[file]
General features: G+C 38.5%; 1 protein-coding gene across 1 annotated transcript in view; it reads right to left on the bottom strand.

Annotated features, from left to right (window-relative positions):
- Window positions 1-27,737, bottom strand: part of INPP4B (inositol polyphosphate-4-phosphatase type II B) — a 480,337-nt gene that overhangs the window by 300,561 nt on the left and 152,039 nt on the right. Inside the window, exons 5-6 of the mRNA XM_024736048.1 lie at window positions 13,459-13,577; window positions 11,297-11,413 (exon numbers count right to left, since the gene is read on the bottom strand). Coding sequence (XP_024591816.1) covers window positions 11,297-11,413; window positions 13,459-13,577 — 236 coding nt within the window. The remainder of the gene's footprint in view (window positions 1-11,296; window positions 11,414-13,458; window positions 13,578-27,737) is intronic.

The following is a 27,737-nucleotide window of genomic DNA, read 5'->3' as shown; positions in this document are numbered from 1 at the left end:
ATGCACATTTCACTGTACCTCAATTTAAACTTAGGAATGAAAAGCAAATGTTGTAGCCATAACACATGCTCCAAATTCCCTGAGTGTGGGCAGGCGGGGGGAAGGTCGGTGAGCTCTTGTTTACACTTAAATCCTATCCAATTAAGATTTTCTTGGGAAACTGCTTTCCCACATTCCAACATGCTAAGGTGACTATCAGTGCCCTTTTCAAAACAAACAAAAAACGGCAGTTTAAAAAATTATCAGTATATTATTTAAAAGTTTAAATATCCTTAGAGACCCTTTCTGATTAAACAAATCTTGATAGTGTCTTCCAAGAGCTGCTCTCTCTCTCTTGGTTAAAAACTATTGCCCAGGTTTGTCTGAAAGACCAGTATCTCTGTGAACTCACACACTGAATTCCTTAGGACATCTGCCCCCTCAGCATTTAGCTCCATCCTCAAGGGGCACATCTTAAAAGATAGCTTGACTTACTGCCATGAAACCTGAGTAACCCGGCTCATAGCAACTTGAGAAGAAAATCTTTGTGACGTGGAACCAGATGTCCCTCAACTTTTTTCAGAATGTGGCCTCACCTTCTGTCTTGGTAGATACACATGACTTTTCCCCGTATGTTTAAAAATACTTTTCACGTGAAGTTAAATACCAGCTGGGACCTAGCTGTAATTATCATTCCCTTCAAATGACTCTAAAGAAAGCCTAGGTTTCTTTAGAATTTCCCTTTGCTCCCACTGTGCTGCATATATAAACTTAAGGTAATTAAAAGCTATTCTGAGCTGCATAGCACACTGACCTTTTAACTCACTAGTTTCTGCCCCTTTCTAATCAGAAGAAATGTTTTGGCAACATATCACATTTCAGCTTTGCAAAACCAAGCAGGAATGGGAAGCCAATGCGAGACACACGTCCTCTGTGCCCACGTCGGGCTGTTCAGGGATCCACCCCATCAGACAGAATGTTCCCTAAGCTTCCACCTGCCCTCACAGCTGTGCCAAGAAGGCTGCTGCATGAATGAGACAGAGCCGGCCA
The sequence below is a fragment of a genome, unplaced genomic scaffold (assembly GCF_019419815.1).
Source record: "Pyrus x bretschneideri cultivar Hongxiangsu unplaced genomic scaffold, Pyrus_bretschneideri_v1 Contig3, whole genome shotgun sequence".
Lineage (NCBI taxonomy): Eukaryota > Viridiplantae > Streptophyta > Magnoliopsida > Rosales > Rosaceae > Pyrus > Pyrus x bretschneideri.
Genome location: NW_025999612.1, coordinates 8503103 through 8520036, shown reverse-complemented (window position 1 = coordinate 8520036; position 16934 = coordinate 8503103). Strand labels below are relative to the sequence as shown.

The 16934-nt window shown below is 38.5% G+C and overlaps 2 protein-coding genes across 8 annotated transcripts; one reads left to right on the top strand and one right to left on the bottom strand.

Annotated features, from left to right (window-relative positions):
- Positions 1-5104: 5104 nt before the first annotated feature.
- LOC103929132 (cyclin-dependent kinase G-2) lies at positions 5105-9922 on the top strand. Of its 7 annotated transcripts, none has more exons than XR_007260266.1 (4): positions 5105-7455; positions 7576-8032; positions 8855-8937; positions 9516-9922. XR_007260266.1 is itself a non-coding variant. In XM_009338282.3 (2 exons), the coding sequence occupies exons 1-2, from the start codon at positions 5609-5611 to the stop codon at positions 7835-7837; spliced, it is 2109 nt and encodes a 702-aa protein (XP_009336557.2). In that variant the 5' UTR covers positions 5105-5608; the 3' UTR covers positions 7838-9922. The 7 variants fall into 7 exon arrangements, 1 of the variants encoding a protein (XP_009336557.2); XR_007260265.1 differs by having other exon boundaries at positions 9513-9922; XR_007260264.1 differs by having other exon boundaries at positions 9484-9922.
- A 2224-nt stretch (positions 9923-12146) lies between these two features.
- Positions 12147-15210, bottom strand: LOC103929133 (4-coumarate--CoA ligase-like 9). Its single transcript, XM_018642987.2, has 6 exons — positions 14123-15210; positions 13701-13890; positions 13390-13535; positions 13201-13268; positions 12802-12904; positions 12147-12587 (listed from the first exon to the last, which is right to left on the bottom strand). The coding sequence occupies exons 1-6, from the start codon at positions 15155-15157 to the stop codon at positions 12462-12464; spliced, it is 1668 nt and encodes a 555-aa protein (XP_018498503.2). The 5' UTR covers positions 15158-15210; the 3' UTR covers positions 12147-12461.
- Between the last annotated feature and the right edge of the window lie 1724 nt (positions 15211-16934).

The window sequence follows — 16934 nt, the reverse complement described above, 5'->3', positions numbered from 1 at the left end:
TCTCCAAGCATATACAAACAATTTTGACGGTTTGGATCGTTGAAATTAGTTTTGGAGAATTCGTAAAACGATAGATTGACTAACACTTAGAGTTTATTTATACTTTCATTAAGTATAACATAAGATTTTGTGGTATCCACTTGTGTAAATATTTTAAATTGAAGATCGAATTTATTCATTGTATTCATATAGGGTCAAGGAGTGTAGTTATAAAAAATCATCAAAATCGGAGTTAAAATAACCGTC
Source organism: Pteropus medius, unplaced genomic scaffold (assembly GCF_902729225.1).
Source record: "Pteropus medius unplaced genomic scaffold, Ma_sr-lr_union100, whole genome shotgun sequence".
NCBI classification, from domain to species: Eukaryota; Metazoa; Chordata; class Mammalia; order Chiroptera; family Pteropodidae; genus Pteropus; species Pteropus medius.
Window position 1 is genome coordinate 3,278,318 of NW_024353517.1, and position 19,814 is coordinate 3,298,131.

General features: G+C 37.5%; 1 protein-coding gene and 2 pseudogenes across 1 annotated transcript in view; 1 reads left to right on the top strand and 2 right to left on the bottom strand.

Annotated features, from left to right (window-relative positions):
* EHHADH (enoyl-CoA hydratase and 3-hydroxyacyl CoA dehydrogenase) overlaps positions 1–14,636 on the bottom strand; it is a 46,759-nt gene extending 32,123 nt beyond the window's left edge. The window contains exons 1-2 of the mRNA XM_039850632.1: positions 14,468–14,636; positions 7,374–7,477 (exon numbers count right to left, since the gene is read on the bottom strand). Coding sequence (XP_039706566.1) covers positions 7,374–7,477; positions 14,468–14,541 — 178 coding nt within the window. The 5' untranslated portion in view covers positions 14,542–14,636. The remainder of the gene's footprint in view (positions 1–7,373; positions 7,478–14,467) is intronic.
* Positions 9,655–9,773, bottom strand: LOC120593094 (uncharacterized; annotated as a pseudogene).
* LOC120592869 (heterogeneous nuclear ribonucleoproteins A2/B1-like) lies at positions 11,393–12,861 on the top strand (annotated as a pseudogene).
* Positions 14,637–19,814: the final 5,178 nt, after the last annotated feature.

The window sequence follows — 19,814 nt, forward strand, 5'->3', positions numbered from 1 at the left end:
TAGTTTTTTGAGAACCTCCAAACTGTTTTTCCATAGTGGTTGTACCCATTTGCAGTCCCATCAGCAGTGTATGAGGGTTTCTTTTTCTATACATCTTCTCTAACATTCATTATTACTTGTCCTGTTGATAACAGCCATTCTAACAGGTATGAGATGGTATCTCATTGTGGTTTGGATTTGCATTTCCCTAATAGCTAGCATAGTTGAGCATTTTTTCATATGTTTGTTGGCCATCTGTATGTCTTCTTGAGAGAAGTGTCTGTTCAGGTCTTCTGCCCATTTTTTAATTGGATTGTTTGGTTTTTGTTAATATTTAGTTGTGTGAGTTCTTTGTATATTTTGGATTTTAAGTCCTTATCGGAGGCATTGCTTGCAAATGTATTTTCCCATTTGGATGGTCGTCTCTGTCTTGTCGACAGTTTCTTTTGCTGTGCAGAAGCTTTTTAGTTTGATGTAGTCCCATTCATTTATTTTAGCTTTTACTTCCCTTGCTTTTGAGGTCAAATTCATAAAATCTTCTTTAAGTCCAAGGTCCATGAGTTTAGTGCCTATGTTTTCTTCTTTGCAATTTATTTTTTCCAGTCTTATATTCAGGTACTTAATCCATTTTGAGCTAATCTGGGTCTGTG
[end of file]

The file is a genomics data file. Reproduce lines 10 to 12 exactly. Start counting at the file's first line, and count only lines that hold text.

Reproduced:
The 16934-nt window shown below is 38.5% G+C and overlaps 2 protein-coding genes across 8 annotated transcripts; one reads left to right on the top strand and one right to left on the bottom strand.

Annotated features, from left to right (window-relative positions):
- Positions 1-5104: 5104 nt before the first annotated feature.